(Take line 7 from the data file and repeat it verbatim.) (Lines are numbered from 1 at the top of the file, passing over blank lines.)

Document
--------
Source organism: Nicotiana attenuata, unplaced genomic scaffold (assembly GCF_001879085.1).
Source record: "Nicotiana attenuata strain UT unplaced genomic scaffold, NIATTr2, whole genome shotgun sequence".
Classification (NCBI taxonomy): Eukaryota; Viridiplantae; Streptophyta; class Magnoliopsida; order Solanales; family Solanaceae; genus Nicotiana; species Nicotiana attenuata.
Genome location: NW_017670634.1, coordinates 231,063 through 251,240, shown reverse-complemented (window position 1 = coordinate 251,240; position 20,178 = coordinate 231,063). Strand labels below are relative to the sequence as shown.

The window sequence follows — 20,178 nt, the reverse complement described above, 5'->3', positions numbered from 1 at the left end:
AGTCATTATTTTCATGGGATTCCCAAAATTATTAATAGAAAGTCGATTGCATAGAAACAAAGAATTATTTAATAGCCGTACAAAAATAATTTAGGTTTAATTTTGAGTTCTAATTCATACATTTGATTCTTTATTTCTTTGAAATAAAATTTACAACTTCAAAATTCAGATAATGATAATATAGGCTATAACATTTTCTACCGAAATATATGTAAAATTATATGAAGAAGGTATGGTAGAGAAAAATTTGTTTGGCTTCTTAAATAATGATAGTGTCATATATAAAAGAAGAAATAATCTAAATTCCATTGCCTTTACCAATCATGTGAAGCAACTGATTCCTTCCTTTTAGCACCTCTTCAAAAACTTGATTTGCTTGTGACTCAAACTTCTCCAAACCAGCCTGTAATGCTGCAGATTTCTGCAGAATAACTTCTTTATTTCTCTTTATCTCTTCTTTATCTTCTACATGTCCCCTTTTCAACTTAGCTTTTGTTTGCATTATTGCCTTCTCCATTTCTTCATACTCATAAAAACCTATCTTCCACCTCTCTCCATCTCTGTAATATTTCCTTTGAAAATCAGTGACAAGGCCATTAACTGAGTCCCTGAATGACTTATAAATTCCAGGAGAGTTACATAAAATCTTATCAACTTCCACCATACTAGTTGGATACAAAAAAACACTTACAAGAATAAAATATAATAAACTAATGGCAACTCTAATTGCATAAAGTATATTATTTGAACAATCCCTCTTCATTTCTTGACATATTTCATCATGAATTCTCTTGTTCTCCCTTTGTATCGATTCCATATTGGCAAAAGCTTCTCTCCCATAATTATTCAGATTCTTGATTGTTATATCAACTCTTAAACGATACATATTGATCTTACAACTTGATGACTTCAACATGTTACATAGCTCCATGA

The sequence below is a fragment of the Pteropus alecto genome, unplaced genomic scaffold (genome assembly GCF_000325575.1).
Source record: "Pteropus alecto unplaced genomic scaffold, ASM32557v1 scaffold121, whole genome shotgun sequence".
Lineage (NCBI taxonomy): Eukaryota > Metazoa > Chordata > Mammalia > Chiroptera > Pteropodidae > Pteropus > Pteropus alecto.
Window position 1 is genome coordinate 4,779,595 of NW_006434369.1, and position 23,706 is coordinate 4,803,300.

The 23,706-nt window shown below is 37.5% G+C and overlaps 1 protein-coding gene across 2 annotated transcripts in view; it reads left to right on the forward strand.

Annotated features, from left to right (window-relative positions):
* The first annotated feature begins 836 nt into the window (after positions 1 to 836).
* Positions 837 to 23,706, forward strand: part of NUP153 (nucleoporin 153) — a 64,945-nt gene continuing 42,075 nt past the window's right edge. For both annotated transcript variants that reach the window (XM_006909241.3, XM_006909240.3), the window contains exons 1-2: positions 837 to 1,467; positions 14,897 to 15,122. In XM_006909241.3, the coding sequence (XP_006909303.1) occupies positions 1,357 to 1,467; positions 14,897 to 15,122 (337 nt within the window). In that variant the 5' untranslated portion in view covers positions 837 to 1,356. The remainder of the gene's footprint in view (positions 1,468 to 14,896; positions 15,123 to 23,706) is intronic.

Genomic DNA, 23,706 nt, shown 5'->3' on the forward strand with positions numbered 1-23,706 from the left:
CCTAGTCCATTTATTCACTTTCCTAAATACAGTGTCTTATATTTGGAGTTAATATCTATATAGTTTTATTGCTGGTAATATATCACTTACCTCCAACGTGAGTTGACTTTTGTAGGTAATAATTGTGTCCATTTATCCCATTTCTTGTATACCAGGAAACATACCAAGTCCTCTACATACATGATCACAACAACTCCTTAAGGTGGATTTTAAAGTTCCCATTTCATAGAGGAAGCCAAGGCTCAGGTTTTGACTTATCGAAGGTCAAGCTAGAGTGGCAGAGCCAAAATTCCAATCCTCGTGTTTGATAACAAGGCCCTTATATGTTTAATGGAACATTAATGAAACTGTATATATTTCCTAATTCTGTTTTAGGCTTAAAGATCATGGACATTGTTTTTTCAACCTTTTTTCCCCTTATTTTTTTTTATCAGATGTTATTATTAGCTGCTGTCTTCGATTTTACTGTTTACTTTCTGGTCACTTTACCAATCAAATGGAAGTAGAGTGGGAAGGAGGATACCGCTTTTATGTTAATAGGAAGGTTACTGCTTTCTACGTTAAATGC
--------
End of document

The sequence below is a fragment of the Pteropus alecto genome, unplaced genomic scaffold (genome assembly GCF_000325575.1).